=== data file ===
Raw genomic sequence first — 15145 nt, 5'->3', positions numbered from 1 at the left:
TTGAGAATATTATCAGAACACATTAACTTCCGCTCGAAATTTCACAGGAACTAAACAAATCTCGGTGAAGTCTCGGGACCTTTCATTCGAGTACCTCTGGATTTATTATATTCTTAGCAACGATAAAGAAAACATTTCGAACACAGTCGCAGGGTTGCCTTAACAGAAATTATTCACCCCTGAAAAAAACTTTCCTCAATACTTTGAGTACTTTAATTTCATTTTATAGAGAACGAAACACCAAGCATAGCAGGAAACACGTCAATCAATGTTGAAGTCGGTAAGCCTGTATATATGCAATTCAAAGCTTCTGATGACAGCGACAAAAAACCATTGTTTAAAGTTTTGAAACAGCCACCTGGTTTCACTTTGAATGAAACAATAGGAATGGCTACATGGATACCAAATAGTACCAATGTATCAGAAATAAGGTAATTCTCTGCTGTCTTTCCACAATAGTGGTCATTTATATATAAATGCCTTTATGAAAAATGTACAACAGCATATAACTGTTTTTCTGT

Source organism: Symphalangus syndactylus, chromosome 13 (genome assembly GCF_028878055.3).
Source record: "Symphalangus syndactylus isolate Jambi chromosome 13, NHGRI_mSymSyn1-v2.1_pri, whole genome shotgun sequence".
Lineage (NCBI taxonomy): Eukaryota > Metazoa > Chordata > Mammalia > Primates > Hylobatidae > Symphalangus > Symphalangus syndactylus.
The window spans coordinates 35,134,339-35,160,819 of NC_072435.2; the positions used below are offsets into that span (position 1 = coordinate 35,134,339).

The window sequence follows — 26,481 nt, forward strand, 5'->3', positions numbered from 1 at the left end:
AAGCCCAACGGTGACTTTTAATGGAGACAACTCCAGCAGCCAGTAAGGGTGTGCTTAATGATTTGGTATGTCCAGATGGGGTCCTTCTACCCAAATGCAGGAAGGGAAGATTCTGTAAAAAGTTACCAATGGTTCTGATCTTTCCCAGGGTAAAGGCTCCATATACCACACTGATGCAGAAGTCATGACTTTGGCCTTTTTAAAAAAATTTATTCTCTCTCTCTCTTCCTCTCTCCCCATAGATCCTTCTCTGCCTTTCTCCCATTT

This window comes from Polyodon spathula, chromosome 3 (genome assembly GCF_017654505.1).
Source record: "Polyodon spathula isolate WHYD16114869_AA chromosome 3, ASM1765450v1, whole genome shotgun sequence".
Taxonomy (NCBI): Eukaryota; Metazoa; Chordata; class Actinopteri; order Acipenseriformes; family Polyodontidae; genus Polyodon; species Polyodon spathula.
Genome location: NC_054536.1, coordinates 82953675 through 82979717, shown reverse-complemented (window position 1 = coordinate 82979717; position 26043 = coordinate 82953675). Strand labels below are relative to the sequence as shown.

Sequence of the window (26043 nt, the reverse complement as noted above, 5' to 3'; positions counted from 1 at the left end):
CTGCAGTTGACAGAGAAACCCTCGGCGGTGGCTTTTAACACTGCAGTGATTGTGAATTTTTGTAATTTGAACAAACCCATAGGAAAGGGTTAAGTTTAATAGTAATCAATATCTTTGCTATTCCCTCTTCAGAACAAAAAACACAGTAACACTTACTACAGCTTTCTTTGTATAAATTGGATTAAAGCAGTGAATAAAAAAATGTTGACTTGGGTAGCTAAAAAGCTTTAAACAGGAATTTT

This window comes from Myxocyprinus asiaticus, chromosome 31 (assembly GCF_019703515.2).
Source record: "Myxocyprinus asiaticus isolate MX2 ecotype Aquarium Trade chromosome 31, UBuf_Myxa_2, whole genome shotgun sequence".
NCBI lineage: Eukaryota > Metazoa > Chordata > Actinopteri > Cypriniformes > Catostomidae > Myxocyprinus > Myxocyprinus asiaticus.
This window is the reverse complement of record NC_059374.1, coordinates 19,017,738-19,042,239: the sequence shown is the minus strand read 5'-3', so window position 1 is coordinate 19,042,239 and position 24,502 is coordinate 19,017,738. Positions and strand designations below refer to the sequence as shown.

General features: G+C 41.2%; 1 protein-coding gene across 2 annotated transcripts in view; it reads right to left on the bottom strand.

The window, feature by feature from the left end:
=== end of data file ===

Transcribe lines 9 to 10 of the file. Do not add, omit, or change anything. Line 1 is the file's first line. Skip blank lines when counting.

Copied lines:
This window comes from Polyodon spathula, chromosome 3 (genome assembly GCF_017654505.1).
Source record: "Polyodon spathula isolate WHYD16114869_AA chromosome 3, ASM1765450v1, whole genome shotgun sequence".